I don't like tuples (in this particular scenario, at least). They're a honeytrap.

At first sight, they look really easy by allowing you to skip creating a custom class, but then you are stuck using unreadable Item1, Item2, ... properties which have no meaning. In any reasonably sized codebase, I'd have to look up which item is stored in which slot several times during the development cycle.

I suggest replacing this with a custom class just so you can keep the property names relevant:

public class BotTask
{
public CancellationTokenSource CancellationTokenSource { get; private set; }

{
this.CancellationTokenSource = cancellationTokenSource;
}
}


It's a few lines extra, but it significantly improves readability in the code that uses these objects, e.g.:

// Previously

CancellationTokenSource cts = bot.Value.Item2;
cts.Cancel();

// Now

bot.Value.CancellationTokenSource.Cancel();


The increased readability and somewhat shortened line count in the usage generally outweighs the effort of writing a simple DTO class.

## Contains

It seems to me that you're conflating the Dictionary.ContainsKey and String.Contains methods:

public void Stop(string botName)
{
foreach (var bot in _bots)
{
if (bot.Key.Contains(botName))
{
// ...
}
}
}


If you have a list of botTasks with names Alice, Bob, Cindy and you ask to stop the both with name ind, then you should come up dry since no bot with that exact name exists. However, in your current logic, that is not the case, since "Cindy".Contains("ind") returns true!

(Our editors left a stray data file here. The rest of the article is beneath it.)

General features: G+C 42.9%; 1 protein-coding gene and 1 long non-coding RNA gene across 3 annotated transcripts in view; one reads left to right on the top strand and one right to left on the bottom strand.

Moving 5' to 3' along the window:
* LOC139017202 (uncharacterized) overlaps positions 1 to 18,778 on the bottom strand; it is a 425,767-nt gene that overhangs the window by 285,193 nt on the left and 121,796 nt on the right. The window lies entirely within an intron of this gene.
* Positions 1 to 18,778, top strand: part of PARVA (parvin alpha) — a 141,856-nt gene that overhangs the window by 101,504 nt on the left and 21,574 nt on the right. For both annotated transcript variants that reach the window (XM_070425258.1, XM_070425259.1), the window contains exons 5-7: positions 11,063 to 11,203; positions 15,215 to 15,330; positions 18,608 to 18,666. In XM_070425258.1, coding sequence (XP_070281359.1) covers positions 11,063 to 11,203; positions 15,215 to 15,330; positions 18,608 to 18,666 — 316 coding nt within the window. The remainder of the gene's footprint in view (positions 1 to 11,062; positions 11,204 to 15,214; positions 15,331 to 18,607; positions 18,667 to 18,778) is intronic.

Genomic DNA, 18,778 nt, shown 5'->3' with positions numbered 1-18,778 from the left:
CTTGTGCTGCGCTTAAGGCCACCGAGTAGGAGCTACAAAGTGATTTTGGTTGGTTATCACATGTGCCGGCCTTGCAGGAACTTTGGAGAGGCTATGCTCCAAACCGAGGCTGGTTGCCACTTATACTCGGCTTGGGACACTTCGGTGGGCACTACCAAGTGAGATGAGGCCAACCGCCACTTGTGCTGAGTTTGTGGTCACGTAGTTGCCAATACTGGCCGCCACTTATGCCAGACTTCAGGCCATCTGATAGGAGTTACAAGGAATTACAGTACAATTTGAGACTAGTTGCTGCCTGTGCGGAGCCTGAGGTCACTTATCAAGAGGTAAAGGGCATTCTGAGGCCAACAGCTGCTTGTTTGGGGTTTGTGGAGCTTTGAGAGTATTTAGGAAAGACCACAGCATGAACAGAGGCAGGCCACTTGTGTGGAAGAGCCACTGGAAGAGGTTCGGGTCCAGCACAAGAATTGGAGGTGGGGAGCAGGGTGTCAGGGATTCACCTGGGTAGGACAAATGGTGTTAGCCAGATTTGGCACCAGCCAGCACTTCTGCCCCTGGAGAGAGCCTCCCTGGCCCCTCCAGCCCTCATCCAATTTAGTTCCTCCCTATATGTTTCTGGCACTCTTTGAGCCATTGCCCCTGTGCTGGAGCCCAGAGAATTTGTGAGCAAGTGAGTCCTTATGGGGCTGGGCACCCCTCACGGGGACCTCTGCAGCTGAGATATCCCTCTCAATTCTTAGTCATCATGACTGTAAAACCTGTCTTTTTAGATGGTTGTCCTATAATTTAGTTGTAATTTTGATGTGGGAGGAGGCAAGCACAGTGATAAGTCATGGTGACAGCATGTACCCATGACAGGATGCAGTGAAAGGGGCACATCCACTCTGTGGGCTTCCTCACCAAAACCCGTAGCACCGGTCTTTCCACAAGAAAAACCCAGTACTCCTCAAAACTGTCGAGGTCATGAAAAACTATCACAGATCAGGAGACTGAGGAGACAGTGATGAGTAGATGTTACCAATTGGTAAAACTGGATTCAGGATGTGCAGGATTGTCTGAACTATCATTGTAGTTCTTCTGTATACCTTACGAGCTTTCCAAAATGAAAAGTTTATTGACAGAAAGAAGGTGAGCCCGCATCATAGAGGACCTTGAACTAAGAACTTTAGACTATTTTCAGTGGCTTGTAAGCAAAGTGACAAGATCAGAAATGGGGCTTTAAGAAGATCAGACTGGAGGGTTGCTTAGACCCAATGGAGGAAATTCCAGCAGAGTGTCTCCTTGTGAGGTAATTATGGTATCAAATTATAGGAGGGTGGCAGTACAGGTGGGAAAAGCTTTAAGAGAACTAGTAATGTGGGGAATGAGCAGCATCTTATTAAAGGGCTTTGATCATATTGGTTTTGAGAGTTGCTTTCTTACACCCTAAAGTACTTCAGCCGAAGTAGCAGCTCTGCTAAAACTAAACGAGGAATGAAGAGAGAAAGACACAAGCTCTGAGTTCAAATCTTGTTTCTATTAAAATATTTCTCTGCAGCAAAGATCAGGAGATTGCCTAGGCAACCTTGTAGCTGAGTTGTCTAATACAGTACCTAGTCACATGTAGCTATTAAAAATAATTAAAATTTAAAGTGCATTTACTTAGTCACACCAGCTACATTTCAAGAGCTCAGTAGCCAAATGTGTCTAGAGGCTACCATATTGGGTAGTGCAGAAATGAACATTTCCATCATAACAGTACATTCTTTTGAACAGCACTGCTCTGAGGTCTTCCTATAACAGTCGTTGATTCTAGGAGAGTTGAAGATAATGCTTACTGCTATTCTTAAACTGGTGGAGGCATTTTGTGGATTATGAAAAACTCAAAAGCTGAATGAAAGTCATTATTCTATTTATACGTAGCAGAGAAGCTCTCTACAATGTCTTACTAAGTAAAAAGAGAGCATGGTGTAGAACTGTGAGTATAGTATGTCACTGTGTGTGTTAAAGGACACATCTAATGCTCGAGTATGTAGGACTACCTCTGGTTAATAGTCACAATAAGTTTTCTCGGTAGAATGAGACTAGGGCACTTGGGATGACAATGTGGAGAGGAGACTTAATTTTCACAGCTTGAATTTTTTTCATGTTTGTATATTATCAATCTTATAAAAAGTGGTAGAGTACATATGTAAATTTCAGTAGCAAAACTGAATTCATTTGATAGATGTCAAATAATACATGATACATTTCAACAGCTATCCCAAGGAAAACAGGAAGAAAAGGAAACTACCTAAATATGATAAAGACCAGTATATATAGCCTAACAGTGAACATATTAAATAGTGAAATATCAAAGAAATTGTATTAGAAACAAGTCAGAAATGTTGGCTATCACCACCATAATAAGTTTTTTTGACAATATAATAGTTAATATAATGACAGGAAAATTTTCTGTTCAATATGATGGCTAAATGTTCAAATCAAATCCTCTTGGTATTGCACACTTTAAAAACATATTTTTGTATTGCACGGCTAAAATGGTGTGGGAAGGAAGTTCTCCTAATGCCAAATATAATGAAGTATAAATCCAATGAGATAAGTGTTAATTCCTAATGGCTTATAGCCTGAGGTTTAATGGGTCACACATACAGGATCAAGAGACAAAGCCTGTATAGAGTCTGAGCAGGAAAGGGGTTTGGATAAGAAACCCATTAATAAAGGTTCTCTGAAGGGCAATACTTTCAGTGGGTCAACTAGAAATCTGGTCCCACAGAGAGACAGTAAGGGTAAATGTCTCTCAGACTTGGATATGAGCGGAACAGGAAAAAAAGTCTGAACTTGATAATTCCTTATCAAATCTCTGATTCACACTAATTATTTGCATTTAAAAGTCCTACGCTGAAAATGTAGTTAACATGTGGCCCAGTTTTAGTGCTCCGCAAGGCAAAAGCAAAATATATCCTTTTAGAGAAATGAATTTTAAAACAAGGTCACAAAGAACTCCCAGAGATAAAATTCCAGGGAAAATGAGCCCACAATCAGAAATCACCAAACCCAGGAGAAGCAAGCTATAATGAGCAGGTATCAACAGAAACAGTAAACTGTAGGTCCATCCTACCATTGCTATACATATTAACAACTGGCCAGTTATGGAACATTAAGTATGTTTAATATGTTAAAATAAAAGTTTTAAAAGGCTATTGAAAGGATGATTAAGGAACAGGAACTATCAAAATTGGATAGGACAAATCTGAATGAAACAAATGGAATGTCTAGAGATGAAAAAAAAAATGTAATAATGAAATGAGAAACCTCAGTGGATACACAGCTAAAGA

What you presumably want is to check if the dictionary contains the key "ind" (exactly), instead of whether the dictionary contains any key which contains "ind" in part of the key. That can be achieved like so:

public void Stop(string botName)
{
if(_bots.ContainsKey(botName))
{
var bot = _bots[botName];

// ...
}
}


Or alternatively:

public void Stop(string botName)
{
if(_bots.TryGetValue(botName, out bot))
{
// ...
}
}


Thread.Sleep(2500);


Since you're using async in your code, it seems counterproductive to then use Thread.Sleep instead of the asynchronous ´Task.Delay´, i.e.:

await Task.Delay(2500);


This is a tiny aside, because I'll omit this delay in the next section, but it's still important to point out in case a delay was actually needed here.

## Manual disposing

I think you can skip the "sleep and dispose" logic here.

It's good to see that you are managing your resources responsibly, but in this particular case the management is causing an undesirable blocking of the thread for 2.5 seconds. That's not good. Even if you use an await Task.Delay instead, I'm still not convinced that it's necessary to manually handle this.